Grave Matters: Dinsmoor Cemetery
Towering way above its stone neighbors in the Oak Grove Cemetery is the gravestone of John Calhoun Dinsmoor, but reaching a height of about 12 feet, it would seem to most passersby to be more of monument.
Located in Oak Grove Cemetery just off the corner of Washington and Wooster streets is Dinsmoor’s grave, a tall memorial to a Marietta native who made a lasting impression by buying up oil wells throughout the second half of the 19th century and into the 1900s.
Considered a widely successful business man who earned his way by hard work and perseverance, the one true mystery Dinsmoor left behind is that he is not actually buried under the magnificent tombstone that bares his name, but instead in the simple mausoleum on the other side of the cemetery, alongside his second wife Nellie.
Scott Britton, historian and director of The Castle in Marietta, explained that Dinsmoor’s family owned several plots where the stone is located, but at the time, a crowding of trees prevented a safe burial of Dinsmoor’s body.
“There was worry about the trees there, they took up about five of the plots, and there was concern that they could fall on the stone or interfere,” Britton said.
Instead, two younger descendants, Geraldine B. Marshell and Carlyle J. Dinsmoor, were buried at the plots once the family had the trees cleared away.
The back of Dinsmoor’s grave reads “his body lies elsewhere.”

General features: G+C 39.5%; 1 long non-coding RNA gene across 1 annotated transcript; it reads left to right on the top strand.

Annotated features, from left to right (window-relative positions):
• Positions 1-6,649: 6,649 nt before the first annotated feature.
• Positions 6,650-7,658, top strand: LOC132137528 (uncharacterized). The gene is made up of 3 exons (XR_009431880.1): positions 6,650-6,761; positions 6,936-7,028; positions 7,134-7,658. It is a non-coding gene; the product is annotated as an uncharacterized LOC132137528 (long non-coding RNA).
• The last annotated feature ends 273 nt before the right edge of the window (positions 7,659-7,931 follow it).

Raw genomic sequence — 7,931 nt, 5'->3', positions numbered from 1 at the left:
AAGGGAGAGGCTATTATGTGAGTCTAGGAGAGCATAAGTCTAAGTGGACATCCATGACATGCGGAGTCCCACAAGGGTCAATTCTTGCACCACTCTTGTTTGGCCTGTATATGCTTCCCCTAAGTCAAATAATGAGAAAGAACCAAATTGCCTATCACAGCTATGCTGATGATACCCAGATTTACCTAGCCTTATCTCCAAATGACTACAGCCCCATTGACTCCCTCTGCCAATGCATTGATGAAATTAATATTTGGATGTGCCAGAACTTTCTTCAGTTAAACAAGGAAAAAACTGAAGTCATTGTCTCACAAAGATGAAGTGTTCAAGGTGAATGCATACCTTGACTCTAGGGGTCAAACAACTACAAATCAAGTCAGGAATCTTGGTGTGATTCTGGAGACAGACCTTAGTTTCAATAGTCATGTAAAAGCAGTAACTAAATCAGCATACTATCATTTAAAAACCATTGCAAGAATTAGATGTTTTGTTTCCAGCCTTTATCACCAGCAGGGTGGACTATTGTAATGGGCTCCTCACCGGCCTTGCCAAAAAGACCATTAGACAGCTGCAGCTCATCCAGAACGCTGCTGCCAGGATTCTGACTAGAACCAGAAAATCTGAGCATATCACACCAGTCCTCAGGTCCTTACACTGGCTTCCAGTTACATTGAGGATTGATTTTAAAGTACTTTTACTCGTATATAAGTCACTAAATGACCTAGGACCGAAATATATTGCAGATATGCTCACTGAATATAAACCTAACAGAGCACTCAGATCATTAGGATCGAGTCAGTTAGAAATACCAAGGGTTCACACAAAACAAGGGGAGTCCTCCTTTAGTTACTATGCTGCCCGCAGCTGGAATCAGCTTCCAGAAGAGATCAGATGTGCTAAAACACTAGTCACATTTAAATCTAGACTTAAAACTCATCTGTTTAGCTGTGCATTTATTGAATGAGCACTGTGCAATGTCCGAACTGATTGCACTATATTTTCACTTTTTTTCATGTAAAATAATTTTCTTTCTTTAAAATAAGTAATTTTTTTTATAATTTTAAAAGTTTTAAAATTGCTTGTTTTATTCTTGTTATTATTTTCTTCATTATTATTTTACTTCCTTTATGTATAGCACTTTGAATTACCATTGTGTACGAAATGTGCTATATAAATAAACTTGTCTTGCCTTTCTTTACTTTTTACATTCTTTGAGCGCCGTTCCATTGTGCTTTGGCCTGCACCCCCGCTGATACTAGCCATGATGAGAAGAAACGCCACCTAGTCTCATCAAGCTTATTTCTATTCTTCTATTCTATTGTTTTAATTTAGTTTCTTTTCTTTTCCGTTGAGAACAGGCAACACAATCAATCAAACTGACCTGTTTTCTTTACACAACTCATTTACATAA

As far as the tremendous size, Britton said that has to be left up to speculation.
“I don’t know whether it’s just a matter of the cost not being an object at the time or the family wanting to leave a legacy,” he said. “When you look at some of the tombstones around, it’s funny that some prominent people have gigantic monuments and some prominent people have next to nothing.”
Born in 1838 in Warren County, Pa., Dinsmoor was the grandson of the 14th governor of the state of New Hampshire in a family of Scottish origin.
According to his obituary, Dinsmoor originally planned on attending law school to reach the educational achievements the rest of his family was known for.
But like many others at the time, Dinsmoor got caught up in the excitement of the rapidly-growing oil industry and got a job working on an oil boat on Oil Creek in Pennsylvania.
After dabbling in jobs on oil rigs as well as in the coal business, Dinsmoor eventually found himself in West Virginia, where he came to own 450 oil-producing wells within the area, with a rich wealth of stocks and a large command of the area’s oil business.
“Mr. Dinsmoor made his way up to his enviable position by work, his alma mater is the college of hard knocks, and he had the rare faculty of never getting discouraged when failure stared him in the face,” wrote George Washington Brown in his book “Old Times in Oildom.”
That success could be what allowed his family to pay for the massive grave monument after he died in Marietta in 1919.
“The stone was probably all done at once, and it probably wasn’t cheap,” said Eric Richendollar with the Washington County Public Library’s History and Genealogy branch.
Richendollar said a grave stone of that size and detail could have taken months to make.
His gravestone features his likeness perched on top, leaning on an oil well. Underneath is an elk with the denotation of B.P.O.E., for the Benevolent and Protective Order of Elks, the area social club Dinsmoor was a member of, along with being a member of the St. Mary’s Gun Club in W.Va, among several other clubs.
Toward the middle, the stone reads “Uncle John: His soul was like a star and dwelt apart.”
The epitaph seems to ring true, as Brown wrote that Dinsmoor was a perfect example of a hard worker who experienced immense success in an industry that was easy to get lost in.
“That he made no mistake is strongly accentuated in the fact that he has won enviable prominence in his chosen field, not only accumulating wealth but making a reputation among the leading oil operators of the country of a man with remarkable business ability,” Brown wrote.